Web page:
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Dear Julian

I saw your piece in Volume 6 Issue 02 of Battlespace and Military Vehicle News on the Commons Public Accounts Committee report into Combat Identification and the continuing problem of so called “friendly fire”.

A fundamental issue not covered by the Committee’s report is the part played by combat identification and recognition training – or should I say the lack of it. As is so often the situation MODs around the world are spending vast sums of public money developing automated hi-tech solutions to an age old problem whilst ignoring one of the primary causes of friendly fire – the inability of personnel to recognise friendly forces in an operational environment. Use of correct IFF and approach procedures didn’t save our Tornado crew engaged by a Patriot battery during the 2003 Iraq War. Furthermore, lack of training must surely have been a contributory factor in the Milan attack by British Marines on their comrades in the waterways of Iraq.

What is sadly lacking in many forces worldwide is an appreciation that combat identification and recognition training saves lives. During Exercise Urgent Quest a participating Sergeant from a major NATO country was heard to say “forget the high tech solutions, just give me the training” after using NATO’s Combat Identification Training System (CITS). Sadly training of this basic skill is woefully inadequate despite being eminently affordable.

Is it not time for this fundamental issue to be addressed as a matter of urgency? The UK may purchase the Joint Recognition Trainer in 2009, though this is by no means certain. In the meantime in the UK, as in many other NATO countries, there is no formal policy on recognition and combat identification training. Where a policy does exist funding is often not available to provide suitable training tools.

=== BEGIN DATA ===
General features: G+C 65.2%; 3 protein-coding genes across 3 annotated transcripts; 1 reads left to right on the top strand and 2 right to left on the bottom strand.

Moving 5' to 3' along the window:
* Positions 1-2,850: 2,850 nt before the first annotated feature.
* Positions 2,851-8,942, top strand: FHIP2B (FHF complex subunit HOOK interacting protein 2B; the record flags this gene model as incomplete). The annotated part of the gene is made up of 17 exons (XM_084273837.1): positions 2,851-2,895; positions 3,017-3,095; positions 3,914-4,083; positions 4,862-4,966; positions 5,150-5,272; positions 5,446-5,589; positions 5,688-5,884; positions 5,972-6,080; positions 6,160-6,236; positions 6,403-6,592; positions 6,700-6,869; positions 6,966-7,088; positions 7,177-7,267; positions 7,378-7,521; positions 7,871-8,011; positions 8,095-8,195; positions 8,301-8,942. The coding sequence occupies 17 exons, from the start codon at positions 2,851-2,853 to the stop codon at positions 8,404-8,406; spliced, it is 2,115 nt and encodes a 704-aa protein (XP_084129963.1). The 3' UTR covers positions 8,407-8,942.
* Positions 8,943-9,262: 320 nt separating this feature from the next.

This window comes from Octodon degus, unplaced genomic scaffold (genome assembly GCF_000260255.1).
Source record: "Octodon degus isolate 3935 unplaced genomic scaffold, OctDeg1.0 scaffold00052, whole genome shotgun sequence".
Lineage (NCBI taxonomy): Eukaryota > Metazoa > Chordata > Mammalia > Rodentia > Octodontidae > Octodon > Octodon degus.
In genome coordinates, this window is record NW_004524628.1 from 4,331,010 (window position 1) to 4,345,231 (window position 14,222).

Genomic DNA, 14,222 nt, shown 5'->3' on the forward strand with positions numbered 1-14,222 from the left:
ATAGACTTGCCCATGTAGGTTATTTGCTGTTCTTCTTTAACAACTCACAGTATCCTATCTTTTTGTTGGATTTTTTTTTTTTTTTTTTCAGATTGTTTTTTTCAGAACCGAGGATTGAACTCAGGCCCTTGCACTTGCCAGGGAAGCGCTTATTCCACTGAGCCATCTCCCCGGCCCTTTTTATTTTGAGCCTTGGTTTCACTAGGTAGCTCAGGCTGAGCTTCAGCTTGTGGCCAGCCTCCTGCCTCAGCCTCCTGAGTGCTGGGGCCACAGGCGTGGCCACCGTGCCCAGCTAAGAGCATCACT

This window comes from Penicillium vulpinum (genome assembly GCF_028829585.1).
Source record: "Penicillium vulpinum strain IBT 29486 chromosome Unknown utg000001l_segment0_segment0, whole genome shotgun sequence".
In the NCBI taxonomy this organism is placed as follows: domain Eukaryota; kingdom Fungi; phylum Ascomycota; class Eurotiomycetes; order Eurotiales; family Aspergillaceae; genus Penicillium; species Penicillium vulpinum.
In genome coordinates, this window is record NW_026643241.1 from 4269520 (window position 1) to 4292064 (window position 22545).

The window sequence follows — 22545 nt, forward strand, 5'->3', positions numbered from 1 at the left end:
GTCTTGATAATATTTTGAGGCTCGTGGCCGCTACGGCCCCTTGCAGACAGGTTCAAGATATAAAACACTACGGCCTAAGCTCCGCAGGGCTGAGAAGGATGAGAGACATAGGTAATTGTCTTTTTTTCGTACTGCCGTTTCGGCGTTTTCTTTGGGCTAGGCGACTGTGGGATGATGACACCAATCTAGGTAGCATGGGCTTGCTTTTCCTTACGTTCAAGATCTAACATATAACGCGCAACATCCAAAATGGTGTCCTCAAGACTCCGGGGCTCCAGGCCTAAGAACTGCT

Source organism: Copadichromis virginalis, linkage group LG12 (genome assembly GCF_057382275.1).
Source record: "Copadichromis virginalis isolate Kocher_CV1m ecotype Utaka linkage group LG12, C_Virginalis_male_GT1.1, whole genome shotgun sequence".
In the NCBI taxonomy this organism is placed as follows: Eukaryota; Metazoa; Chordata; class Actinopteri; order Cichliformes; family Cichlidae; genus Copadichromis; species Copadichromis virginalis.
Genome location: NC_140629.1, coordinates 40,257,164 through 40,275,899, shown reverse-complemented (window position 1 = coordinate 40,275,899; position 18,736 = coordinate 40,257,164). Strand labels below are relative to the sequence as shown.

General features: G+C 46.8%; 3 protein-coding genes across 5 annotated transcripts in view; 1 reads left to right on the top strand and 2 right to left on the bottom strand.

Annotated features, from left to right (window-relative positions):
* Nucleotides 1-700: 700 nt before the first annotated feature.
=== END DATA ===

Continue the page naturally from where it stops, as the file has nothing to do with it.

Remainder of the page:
To address this problem our company, DT Media Ltd, developed the Insight recognition and combat identification training system, which is in service with 17 users in 9 countries. Insight was used as the basis of NATO’s prototype CITS system, which in NATO’s Allied Command for Transformation evaluation showed between a 15% and 22% improvement in recognition skills amongst experienced personnel, who in theory should already have been highly proficient.

As has frequently been proven in the past, hi-tech solutions have a habit of under performing in battlefield conditions. Low probability of detection systems by their very nature are not impossible to detect. The first time the system is compromised many will either turn it off or face driving around with a beacon shouting to anyone that knows how to listen – “here I am”. Perhaps such a system can be developed eventually but at what cost and how good will it really be?

At the very least we should train our personnel to recognise friendly and hostile systems, and insist our Coalition partners do likewise. Recognition and combat identification should be a core skill for all personnel if we are to minimize future friendly fire incidents. Then perhaps the man or woman with their finger on the trigger can at least make that final fire or don’t fire decision based on knowledge of what they are seeing. A tank or APC with an unserviceable BTID system at least deserves a chance of surviving on the battlefield of the future.

Geoff Tompson
Managing Director
DT Media Ltd

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